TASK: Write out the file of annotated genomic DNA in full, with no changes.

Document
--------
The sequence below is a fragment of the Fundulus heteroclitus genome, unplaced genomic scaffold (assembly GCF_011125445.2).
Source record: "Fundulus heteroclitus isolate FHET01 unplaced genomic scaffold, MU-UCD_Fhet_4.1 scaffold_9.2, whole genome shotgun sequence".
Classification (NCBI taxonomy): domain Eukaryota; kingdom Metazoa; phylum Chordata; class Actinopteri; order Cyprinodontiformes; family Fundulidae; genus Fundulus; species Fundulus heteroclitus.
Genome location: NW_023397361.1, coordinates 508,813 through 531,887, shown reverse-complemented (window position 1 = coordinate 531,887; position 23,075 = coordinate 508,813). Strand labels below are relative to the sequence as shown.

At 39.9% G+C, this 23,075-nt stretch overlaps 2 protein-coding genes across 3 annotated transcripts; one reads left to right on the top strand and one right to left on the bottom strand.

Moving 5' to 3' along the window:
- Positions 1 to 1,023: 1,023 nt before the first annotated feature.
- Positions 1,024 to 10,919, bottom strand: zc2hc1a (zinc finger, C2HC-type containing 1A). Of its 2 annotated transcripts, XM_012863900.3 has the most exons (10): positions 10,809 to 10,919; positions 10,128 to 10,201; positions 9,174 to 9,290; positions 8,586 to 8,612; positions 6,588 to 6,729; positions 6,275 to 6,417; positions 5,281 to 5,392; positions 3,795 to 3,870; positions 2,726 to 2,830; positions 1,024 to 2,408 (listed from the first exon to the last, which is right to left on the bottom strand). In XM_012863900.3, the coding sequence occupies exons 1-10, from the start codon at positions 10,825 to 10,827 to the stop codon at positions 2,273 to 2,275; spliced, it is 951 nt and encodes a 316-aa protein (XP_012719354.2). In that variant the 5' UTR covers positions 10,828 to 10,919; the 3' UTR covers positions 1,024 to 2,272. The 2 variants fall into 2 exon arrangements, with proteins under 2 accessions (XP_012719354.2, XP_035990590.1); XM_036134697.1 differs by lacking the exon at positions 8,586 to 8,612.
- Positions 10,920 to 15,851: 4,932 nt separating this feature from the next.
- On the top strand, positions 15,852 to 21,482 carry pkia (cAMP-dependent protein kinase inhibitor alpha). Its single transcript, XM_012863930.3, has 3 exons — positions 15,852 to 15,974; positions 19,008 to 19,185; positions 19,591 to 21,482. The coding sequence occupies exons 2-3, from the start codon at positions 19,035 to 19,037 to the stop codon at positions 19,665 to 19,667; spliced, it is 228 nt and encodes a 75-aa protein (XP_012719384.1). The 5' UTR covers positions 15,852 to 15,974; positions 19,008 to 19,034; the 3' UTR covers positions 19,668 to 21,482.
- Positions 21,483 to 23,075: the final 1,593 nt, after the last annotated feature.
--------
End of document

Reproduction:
The sequence below is a fragment of the Fundulus heteroclitus genome, unplaced genomic scaffold (assembly GCF_011125445.2).
Source record: "Fundulus heteroclitus isolate FHET01 unplaced genomic scaffold, MU-UCD_Fhet_4.1 scaffold_9.2, whole genome shotgun sequence".
Classification (NCBI taxonomy): domain Eukaryota; kingdom Metazoa; phylum Chordata; class Actinopteri; order Cyprinodontiformes; family Fundulidae; genus Fundulus; species Fundulus heteroclitus.
Genome location: NW_023397361.1, coordinates 508,813 through 531,887, shown reverse-complemented (window position 1 = coordinate 531,887; position 23,075 = coordinate 508,813). Strand labels below are relative to the sequence as shown.

At 39.9% G+C, this 23,075-nt stretch overlaps 2 protein-coding genes across 3 annotated transcripts; one reads left to right on the top strand and one right to left on the bottom strand.

Moving 5' to 3' along the window:
- Positions 1 to 1,023: 1,023 nt before the first annotated feature.
- Positions 1,024 to 10,919, bottom strand: zc2hc1a (zinc finger, C2HC-type containing 1A). Of its 2 annotated transcripts, XM_012863900.3 has the most exons (10): positions 10,809 to 10,919; positions 10,128 to 10,201; positions 9,174 to 9,290; positions 8,586 to 8,612; positions 6,588 to 6,729; positions 6,275 to 6,417; positions 5,281 to 5,392; positions 3,795 to 3,870; positions 2,726 to 2,830; positions 1,024 to 2,408 (listed from the first exon to the last, which is right to left on the bottom strand). In XM_012863900.3, the coding sequence occupies exons 1-10, from the start codon at positions 10,825 to 10,827 to the stop codon at positions 2,273 to 2,275; spliced, it is 951 nt and encodes a 316-aa protein (XP_012719354.2). In that variant the 5' UTR covers positions 10,828 to 10,919; the 3' UTR covers positions 1,024 to 2,272. The 2 variants fall into 2 exon arrangements, with proteins under 2 accessions (XP_012719354.2, XP_035990590.1); XM_036134697.1 differs by lacking the exon at positions 8,586 to 8,612.
- Positions 10,920 to 15,851: 4,932 nt separating this feature from the next.
- On the top strand, positions 15,852 to 21,482 carry pkia (cAMP-dependent protein kinase inhibitor alpha). Its single transcript, XM_012863930.3, has 3 exons — positions 15,852 to 15,974; positions 19,008 to 19,185; positions 19,591 to 21,482. The coding sequence occupies exons 2-3, from the start codon at positions 19,035 to 19,037 to the stop codon at positions 19,665 to 19,667; spliced, it is 228 nt and encodes a 75-aa protein (XP_012719384.1). The 5' UTR covers positions 15,852 to 15,974; positions 19,008 to 19,034; the 3' UTR covers positions 19,668 to 21,482.
- Positions 21,483 to 23,075: the final 1,593 nt, after the last annotated feature.